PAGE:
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Transplantation. 2004 Jul 15;78(1):31-40.

Organ-specific T cell receptor repertoire in target organs of murine graft-versus-host after transplantation across minor histocompatibility antigen barriers.

Author information

1
Children's Hospital, Pediatric Stem Cell Transplant Program, University of Tübingen, Tübingen, Germany. knschilb@med.uni-tuebingen.de.

Abstract

BACKGROUND:

Minor histocompatibility antigens (miHags) are recognized by alloreactive cytotoxic donor T lymphocytes and trigger potent immune reactions such as graft-versus-host disease (GvHD) after major histocompatibility complex-matched transplantation. Our study focuses on tissue-specific T-cell responses to miHag-encoded peptides in GvHD target organs during the first 30 days in a murine transplant model.

METHODS:

Complementarity determining region (CDR)3-size spectratyping was used to study T cell receptor (TCR) repertoires in recipient skin, liver, ileum, colon, spleen, and heart.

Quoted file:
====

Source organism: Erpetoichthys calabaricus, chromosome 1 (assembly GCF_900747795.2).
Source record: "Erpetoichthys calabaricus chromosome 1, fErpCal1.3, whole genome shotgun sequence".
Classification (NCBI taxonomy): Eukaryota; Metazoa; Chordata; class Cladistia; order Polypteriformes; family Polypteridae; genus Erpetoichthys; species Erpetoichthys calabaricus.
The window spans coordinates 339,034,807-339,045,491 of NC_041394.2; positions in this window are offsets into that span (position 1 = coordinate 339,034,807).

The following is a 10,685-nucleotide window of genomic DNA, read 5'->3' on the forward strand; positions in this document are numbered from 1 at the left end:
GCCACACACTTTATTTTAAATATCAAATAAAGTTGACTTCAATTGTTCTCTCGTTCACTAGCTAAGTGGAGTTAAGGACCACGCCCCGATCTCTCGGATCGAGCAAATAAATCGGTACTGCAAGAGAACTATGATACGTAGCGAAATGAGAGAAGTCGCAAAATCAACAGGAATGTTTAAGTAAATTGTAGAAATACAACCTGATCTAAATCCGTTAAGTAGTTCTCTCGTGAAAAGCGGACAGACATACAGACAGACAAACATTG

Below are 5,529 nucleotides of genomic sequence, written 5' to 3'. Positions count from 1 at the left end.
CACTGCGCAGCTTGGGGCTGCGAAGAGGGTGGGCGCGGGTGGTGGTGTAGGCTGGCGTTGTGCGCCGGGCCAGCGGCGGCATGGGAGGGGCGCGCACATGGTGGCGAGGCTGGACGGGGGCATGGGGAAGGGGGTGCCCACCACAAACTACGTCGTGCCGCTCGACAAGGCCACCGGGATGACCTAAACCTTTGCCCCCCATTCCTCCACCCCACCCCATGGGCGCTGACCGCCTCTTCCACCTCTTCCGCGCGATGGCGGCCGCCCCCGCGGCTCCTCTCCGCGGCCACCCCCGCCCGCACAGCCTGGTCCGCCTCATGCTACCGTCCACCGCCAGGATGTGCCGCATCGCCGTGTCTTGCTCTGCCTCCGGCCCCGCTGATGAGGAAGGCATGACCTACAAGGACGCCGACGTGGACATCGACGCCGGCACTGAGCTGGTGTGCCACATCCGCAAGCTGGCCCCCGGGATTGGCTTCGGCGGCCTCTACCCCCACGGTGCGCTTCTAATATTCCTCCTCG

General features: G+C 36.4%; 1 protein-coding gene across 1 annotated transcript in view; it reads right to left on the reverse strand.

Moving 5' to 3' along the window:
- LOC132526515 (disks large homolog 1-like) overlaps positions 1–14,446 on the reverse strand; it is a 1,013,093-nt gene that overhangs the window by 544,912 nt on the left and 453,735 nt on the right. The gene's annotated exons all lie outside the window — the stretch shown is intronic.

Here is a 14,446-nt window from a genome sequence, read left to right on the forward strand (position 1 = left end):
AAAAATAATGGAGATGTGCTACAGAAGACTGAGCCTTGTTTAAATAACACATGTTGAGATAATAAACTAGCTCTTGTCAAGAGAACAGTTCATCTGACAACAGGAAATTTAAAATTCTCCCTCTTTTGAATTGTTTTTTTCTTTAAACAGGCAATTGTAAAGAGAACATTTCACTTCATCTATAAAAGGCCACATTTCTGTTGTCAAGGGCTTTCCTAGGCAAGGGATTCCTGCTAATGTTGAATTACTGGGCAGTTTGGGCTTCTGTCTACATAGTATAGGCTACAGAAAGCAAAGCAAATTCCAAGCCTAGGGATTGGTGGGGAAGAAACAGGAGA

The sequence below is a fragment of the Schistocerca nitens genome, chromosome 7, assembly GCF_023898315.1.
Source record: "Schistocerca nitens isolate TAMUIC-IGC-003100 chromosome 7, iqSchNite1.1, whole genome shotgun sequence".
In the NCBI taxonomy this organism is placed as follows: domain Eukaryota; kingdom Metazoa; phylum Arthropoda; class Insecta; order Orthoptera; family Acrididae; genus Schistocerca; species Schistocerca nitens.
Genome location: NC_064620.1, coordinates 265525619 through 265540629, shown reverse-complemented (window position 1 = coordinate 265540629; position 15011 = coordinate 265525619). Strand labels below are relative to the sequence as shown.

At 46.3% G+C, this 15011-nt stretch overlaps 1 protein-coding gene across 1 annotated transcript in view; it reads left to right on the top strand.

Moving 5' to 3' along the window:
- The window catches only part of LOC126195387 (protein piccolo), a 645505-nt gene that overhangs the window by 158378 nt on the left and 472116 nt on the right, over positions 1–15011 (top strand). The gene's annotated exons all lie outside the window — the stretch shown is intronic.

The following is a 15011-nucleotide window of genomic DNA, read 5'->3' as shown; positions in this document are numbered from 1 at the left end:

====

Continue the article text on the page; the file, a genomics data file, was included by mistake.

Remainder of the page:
RESULTS:

GvHD occurred as early as day 14 and was proven by histology in skin, liver, ileum, and colon. The heart was histologically not affected by GvHD but showed endomyocardial "quilty lesions." Two distinct patterns of TCR diversities could be identified. In skin, a restricted V beta usage in combination with all J beta segments contrasted with a complete V beta repertoire in intestinal organs combined with a restricted J beta usage. Interestingly, TCR repertoire in the heart was almost identical with intestinal CDR3-size patterns. Persisting clones were found in skin from day 9 to 30. In intestine and heart, identical sequences were obtained from several organs on day 14 and 21, but no persistence of CDR3 sequences could be observed.

CONCLUSIONS:

These results suggest that in the skin a limited number of persisting T cell clones maintains GvHD, whereas in the intestine, temporary expansions of different clones may fuel the process of GvHD. Strategies that eliminate tissue-specific T cells on the basis of their activational status rather than their V beta expression but at the same time preserve a broad, overall TCR repertoire will help to increase the efficacy and safety of allogeneic stem cell transplantation.

[Indexed for MEDLINE]

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